DENVER - Media outlets have been busily reporting the Democratic presidential candidates debating, posturing and in other ways showing voters why they should be the party's nominee at next year's Democratic National Convention (DNC). Meanwhile, the convention committee's Chief Executive Officer - who avoids the limelight - stays busy behind the scenes working to ensure that all will run smoothly come next August when the candidates and tens of thousands of delegates arrive in Denver for the election year gathering. Leah Daughtry, Chief Executive Officer of the Democratic National Convention Committee. Photo by Lens of Ansar.
DENVER - Media outlets have been busily reporting the Democratic presidential candidates debating, posturing and in other ways showing voters why they should be the party's nominee at next year's Democratic National Convention (DNC). Meanwhile, the convention committee's Chief Executive Officer - who avoids the limelight - stays busy behind the scenes working to ensure that all will run smoothly come next August when the candidates and tens of thousands of delegates arrive in Denver for the election year gathering.
In April, Leah Daughtry was selected by Howard Dean, Democratic National Committee Chairman, to serve as CEO. Since then she has been traveling back and forth from Washington, D.C. to Denver and many other cities attending to the duties that are part of her new role. She will move to Denver full time in October.
Now a veteran, Daughtry has been active in politics for more than twenty years. "I started as a receptionist for my congressman and I climbed through the ranks," she said during an August morning interview from her downtown office. "I don't think I'm the only one; there are thousands of African Americans who are active in Democratic Party politics all across the country," she added, mentioning Newark Mayor Cory Booker; Atlanta Mayor Shirley Franklin, who is also a convention co-chair, and Cameron Moody, who is serving as Daughtry's Deputy CEO of Operations. She also noted that Blacks make up one third of the committee staff.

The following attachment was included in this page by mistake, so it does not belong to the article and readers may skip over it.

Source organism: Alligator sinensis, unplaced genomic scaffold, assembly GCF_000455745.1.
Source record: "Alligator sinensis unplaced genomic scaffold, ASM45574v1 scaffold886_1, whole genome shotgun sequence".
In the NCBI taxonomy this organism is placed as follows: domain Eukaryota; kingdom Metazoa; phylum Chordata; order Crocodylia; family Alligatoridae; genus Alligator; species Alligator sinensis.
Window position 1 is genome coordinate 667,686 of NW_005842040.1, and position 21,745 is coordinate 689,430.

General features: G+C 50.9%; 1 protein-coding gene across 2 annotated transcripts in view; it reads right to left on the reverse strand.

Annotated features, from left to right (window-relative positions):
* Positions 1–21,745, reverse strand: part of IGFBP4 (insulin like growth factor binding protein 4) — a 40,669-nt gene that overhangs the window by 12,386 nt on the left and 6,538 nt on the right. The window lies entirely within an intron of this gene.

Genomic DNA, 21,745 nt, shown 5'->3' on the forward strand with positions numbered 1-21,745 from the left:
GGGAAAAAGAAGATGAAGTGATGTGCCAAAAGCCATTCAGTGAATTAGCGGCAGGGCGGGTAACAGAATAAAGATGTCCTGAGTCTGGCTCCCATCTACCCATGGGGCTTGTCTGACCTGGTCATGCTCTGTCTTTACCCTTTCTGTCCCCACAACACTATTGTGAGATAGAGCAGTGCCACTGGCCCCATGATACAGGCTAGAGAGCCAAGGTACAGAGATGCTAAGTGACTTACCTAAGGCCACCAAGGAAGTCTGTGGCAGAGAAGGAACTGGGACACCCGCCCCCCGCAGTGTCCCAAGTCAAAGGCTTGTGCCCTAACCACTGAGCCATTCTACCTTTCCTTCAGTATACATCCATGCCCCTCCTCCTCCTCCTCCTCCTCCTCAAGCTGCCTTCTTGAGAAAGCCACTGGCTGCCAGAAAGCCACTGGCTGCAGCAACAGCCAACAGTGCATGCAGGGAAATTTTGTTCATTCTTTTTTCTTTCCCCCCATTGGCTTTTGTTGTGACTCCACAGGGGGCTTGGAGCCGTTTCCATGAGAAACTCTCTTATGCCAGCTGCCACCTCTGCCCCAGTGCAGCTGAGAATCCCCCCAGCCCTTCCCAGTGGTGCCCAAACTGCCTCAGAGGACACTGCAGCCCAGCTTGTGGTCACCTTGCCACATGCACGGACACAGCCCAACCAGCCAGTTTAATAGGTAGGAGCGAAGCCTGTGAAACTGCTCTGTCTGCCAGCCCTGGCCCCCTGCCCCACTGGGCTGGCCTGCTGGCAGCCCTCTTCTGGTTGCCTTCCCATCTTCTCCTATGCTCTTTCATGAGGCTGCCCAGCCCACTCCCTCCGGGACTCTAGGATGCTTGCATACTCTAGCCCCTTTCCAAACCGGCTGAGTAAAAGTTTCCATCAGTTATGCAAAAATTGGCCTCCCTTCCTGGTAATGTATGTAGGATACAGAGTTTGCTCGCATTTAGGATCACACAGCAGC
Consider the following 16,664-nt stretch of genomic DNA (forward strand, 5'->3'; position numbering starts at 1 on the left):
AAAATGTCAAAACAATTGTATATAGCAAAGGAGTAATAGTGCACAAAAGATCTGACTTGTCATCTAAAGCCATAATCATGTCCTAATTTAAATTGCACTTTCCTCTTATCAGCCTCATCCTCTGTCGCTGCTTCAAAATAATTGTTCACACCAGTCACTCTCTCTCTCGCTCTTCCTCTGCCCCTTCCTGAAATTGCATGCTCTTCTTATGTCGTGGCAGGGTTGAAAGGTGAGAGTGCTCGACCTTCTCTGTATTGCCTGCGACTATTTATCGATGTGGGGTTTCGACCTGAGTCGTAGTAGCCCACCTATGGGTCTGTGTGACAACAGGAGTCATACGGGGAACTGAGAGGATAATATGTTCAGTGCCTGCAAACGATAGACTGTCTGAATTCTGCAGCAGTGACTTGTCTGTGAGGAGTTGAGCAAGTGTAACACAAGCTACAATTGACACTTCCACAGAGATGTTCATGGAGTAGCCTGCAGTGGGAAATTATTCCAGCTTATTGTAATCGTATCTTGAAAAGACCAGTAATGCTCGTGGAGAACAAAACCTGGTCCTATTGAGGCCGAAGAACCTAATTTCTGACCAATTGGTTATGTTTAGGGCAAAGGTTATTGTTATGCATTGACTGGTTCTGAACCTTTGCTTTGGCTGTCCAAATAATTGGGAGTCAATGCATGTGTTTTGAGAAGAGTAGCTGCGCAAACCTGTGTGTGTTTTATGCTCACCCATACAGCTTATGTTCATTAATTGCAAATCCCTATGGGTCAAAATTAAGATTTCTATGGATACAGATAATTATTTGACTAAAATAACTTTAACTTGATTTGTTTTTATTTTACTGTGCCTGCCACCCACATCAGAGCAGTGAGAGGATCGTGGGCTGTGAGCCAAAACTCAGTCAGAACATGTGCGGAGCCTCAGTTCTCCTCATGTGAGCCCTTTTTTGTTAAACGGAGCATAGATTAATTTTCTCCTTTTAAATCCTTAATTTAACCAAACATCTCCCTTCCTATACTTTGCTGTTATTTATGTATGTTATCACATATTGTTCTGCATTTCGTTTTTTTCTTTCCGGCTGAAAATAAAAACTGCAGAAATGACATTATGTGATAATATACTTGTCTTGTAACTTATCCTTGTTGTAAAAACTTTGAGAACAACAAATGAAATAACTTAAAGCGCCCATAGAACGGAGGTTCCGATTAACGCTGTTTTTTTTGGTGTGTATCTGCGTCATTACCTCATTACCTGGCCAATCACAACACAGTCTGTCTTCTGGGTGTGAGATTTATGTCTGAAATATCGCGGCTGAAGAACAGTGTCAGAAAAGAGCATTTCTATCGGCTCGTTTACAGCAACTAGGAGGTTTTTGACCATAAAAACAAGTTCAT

Those statistics are not surprising, considering how often it is reported that Blacks traditionally vote Democratic and have a seeming love affair with the party despite the lingering criticism that the Black vote is taken for granted - an assertion that Daughtry finds insulting and reflective of a mindset which casts Blacks as a non-thinking collective who robotically vote Democratic in a sheep-like manner.
"That makes me angry," she said. "I know what I and people I'm familiar with do when it's time to vote. We decide which candidate best represents the issues important to us. No one comes into our community and says [we] must vote Democratic."
She firmly believes that the Democratic Party puts forth candidates who best represent the issues of importance to the Black community. "If the Republican Party would change some of their legislation, perhaps they would pick up more of the vote in the African American community," she suggested before stating that she does not foresee that happening. Daughtry is also hesitant to use the phrase "Black issues," since it then follows that there are "White" and "Brown" issues as well. She chooses rather to say that there are some issues which impact Blacks more than others, but even those can be shown to be at play in other communities even if not to the same extent.
As minister of The House of the Lord Church in Washington, faith is an important part of Daughtry's life, and she anticipates "heightened involvement" from the faith community at the DNC. She said that the national party has a faith advisory council composed of religious leaders from across the country. Christians, Muslims and Jews of all sects and denominations are part of the group, which includes spiritual teachers such as Tony Campolo, Rabbi David Saperstein and Dr. Jamal Harrison-Bryant.
Coordinating all the pieces needed to put the DNC together is a challenging task, and Daughtry intends to have everything ready by noon, August 24, 2008 - a day ahead of schedule. She does not foresee disruptions from thousands of protesters, like the Recreate '68 Alliance, who plan to make their voices heard convention week,